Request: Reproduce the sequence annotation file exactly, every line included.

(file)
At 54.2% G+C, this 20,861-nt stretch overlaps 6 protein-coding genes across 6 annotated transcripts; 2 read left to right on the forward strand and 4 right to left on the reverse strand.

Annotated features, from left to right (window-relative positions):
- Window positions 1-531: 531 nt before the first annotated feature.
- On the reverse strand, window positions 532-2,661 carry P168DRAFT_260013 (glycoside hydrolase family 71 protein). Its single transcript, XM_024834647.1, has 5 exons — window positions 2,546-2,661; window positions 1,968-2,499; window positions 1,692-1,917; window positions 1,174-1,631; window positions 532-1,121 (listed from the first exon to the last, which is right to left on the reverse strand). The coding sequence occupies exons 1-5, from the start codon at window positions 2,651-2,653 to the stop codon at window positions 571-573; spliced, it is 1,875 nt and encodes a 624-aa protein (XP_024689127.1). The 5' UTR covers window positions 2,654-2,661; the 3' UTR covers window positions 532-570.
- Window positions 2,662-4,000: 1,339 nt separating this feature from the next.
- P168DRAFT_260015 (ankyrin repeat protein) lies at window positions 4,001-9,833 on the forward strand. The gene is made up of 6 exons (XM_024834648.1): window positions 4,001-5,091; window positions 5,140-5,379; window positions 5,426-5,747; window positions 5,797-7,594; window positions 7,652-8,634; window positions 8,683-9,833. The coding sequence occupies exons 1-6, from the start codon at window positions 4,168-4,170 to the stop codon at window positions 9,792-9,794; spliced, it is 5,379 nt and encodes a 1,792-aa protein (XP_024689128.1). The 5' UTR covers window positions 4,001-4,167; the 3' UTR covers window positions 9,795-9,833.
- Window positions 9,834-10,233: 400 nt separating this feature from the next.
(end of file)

At 54.2% G+C, this 20,861-nt stretch overlaps 6 protein-coding genes across 6 annotated transcripts; 2 read left to right on the forward strand and 4 right to left on the reverse strand.

Annotated features, from left to right (window-relative positions):
- Window positions 1-531: 531 nt before the first annotated feature.
- On the reverse strand, window positions 532-2,661 carry P168DRAFT_260013 (glycoside hydrolase family 71 protein). Its single transcript, XM_024834647.1, has 5 exons — window positions 2,546-2,661; window positions 1,968-2,499; window positions 1,692-1,917; window positions 1,174-1,631; window positions 532-1,121 (listed from the first exon to the last, which is right to left on the reverse strand). The coding sequence occupies exons 1-5, from the start codon at window positions 2,651-2,653 to the stop codon at window positions 571-573; spliced, it is 1,875 nt and encodes a 624-aa protein (XP_024689127.1). The 5' UTR covers window positions 2,654-2,661; the 3' UTR covers window positions 532-570.
- Window positions 2,662-4,000: 1,339 nt separating this feature from the next.
- P168DRAFT_260015 (ankyrin repeat protein) lies at window positions 4,001-9,833 on the forward strand. The gene is made up of 6 exons (XM_024834648.1): window positions 4,001-5,091; window positions 5,140-5,379; window positions 5,426-5,747; window positions 5,797-7,594; window positions 7,652-8,634; window positions 8,683-9,833. The coding sequence occupies exons 1-6, from the start codon at window positions 4,168-4,170 to the stop codon at window positions 9,792-9,794; spliced, it is 5,379 nt and encodes a 1,792-aa protein (XP_024689128.1). The 5' UTR covers window positions 4,001-4,167; the 3' UTR covers window positions 9,795-9,833.
- Window positions 9,834-10,233: 400 nt separating this feature from the next.